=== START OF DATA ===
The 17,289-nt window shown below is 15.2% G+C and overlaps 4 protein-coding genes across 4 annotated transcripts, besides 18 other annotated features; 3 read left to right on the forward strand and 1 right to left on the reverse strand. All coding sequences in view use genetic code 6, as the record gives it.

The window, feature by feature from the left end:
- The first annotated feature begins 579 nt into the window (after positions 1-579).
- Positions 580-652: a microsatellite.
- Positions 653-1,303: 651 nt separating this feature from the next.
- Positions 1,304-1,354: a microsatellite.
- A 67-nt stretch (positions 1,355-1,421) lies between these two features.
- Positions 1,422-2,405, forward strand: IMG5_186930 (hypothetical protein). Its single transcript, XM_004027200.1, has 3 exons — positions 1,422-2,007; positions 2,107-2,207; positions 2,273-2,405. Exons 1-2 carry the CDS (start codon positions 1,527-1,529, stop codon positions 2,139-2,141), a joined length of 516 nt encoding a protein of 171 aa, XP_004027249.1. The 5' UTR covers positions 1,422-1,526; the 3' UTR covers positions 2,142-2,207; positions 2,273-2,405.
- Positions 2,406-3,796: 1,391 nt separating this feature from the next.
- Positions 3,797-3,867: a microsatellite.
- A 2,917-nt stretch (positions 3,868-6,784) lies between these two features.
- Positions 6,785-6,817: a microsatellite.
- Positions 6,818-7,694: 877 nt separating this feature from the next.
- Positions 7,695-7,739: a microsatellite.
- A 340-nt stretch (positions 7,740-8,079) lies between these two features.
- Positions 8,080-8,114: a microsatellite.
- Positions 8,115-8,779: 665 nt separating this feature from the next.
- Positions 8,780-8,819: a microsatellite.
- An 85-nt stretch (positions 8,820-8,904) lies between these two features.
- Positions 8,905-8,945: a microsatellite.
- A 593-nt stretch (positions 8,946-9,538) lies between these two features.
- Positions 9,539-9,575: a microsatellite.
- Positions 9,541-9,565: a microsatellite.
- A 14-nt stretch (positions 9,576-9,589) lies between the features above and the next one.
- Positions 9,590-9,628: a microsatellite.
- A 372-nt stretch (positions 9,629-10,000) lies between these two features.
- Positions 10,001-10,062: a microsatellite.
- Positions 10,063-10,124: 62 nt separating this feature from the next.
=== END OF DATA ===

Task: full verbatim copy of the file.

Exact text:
The 17,289-nt window shown below is 15.2% G+C and overlaps 4 protein-coding genes across 4 annotated transcripts, besides 18 other annotated features; 3 read left to right on the forward strand and 1 right to left on the reverse strand. All coding sequences in view use genetic code 6, as the record gives it.

The window, feature by feature from the left end:
- The first annotated feature begins 579 nt into the window (after positions 1-579).
- Positions 580-652: a microsatellite.
- Positions 653-1,303: 651 nt separating this feature from the next.
- Positions 1,304-1,354: a microsatellite.
- A 67-nt stretch (positions 1,355-1,421) lies between these two features.
- Positions 1,422-2,405, forward strand: IMG5_186930 (hypothetical protein). Its single transcript, XM_004027200.1, has 3 exons — positions 1,422-2,007; positions 2,107-2,207; positions 2,273-2,405. Exons 1-2 carry the CDS (start codon positions 1,527-1,529, stop codon positions 2,139-2,141), a joined length of 516 nt encoding a protein of 171 aa, XP_004027249.1. The 5' UTR covers positions 1,422-1,526; the 3' UTR covers positions 2,142-2,207; positions 2,273-2,405.
- Positions 2,406-3,796: 1,391 nt separating this feature from the next.
- Positions 3,797-3,867: a microsatellite.
- A 2,917-nt stretch (positions 3,868-6,784) lies between these two features.
- Positions 6,785-6,817: a microsatellite.
- Positions 6,818-7,694: 877 nt separating this feature from the next.
- Positions 7,695-7,739: a microsatellite.
- A 340-nt stretch (positions 7,740-8,079) lies between these two features.
- Positions 8,080-8,114: a microsatellite.
- Positions 8,115-8,779: 665 nt separating this feature from the next.
- Positions 8,780-8,819: a microsatellite.
- An 85-nt stretch (positions 8,820-8,904) lies between these two features.
- Positions 8,905-8,945: a microsatellite.
- A 593-nt stretch (positions 8,946-9,538) lies between these two features.
- Positions 9,539-9,575: a microsatellite.
- Positions 9,541-9,565: a microsatellite.
- A 14-nt stretch (positions 9,576-9,589) lies between the features above and the next one.
- Positions 9,590-9,628: a microsatellite.
- A 372-nt stretch (positions 9,629-10,000) lies between these two features.
- Positions 10,001-10,062: a microsatellite.
- Positions 10,063-10,124: 62 nt separating this feature from the next.